This post is part of a series based on Thom Rainer’s Autopsy of a Deceased Church. Please see the introductory post, Autopsy of a Deceased Church: Quaker Edition, for an overview of the series.
If, then, there is any comfort in Christ, any consolation from love, any partnership in the Spirit, any tender affection and sympathy, make my joy complete: be of the same mind, having the same love, being in full accord and of one mind. Do nothing from selfish ambition or empty conceit, but in humility regard others as better than yourselves. Let each of you look not to your own interests but to the interests of others.
– Philippians 2:1-4
“When you conduct the autopsy of a church,” Rainer says, “you must follow the money. For where the money of the church goes, so goes its heart.”
When a congregation is struggling, typical personnel, building and facility costs are reduced only as a last resort. “In dying churches, the last expenditures to be reduced are those that keep the members most comfortable.”
When membership begins to shrink, donations go down and outreach and community ministries are the first to get cut. Rainer writes in grim terms about how, in dying churches, staff members are expected to spend their time almost exclusively on the needs of existing church members, rather than on helping the church to manifest God’s love in the community.
In unprogrammed Quaker meetings, this inward focus might be less obvious. After all, we generally don’t have any paid staff – to tend to our needs or anyone else’s. But we might see dying meetings lay down (or fail to create) Advancement committees, as energy to maintain a Quaker presence at community events or to thoughtfully and deliberately invite new attenders into the community diminishes. We might see meetings lay down their Peace and Social Concerns committees, as coordinating meeting-wide service initiatives begins to feel futile due to low participation. Finally, we might see dying meetings disinvest from their First Day School programs, as the needs of parents and children are tacitly acknowledged to be in competition with those of settled older adults. Those with power and longevity in the community ensure that their needs keep getting met, while increasingly neglecting those they are called to serve – children, those new to our faith, people in prison, people with disabilities and people who are struggling financially.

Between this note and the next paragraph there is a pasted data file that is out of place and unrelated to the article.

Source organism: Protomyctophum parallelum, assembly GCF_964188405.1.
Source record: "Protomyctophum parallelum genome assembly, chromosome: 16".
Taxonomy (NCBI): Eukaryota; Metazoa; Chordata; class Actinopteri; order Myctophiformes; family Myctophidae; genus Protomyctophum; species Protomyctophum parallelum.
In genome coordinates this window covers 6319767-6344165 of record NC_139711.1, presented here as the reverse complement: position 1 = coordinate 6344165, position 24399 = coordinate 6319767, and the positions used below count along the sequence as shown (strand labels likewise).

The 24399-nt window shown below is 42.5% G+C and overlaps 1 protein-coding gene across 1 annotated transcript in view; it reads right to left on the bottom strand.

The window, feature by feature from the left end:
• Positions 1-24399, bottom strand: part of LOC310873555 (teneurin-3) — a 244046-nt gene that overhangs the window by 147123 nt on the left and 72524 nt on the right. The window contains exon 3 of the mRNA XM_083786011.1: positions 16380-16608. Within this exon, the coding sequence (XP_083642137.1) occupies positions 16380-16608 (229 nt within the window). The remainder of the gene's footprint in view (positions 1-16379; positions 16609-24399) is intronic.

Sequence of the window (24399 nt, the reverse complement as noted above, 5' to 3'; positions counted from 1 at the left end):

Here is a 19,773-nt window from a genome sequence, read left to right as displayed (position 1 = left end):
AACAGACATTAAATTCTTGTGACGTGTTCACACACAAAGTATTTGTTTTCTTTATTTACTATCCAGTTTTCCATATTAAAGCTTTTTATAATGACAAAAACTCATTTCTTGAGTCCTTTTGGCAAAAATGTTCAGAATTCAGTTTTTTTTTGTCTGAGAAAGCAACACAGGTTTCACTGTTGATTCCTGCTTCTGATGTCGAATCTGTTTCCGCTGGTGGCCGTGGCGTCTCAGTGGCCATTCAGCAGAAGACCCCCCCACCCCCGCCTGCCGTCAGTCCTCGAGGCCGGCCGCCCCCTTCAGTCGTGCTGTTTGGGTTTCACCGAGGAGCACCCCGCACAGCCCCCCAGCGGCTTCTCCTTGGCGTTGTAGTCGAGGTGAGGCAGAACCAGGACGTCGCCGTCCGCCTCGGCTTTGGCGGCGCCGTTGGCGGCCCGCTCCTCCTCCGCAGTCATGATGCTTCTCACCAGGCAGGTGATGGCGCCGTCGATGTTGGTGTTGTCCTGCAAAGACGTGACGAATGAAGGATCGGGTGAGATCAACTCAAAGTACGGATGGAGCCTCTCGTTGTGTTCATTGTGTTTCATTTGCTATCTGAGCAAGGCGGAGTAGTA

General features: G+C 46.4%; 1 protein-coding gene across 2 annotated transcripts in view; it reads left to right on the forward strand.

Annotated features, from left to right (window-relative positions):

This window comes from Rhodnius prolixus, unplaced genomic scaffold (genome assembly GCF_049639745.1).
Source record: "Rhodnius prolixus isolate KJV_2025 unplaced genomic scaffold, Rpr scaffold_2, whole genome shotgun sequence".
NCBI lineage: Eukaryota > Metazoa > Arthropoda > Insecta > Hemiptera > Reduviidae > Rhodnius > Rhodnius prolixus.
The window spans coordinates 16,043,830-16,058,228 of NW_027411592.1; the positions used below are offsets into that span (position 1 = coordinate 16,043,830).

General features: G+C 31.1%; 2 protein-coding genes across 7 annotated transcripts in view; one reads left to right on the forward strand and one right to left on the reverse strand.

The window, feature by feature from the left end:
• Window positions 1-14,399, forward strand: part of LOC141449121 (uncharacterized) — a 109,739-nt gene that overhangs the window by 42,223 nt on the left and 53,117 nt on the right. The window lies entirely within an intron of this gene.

In a dying meeting, the bulk of the budget isn’t dedicated to embodying the Kingdom of Heaven through spiritual deepening or working toward justice and mercy in the world. Ignoring Friend Micah Bales’ prophetic challenge to “burn down the meetinghouse,” Friends instead spend their dwindling resources on internal priorities and the expenses associated with keeping a meetinghouse well-warmed, well-lit and well cared-for – even if there’s nobody in it.
Reflect on your church or meeting’s budget and volunteer hours. What priorities do we support with our money and our time? Think about the fraction of resources dedicated to outward-facing ministry – advancement and evangelism, service to the needy, contributing to the community via volunteering or interfaith witness? Now consider the fraction of resources dedicated to inward-facing ministry – facilities, pastoral care and the like.
I don’t know the right balance of spending in different categories – after all, a nice building can be incredibly helpful in welcoming newcomers – but I have heard it said that the Church is the only organization that exists primarily for the benefit of those who are not yet members. Do our priorities reflect that mission?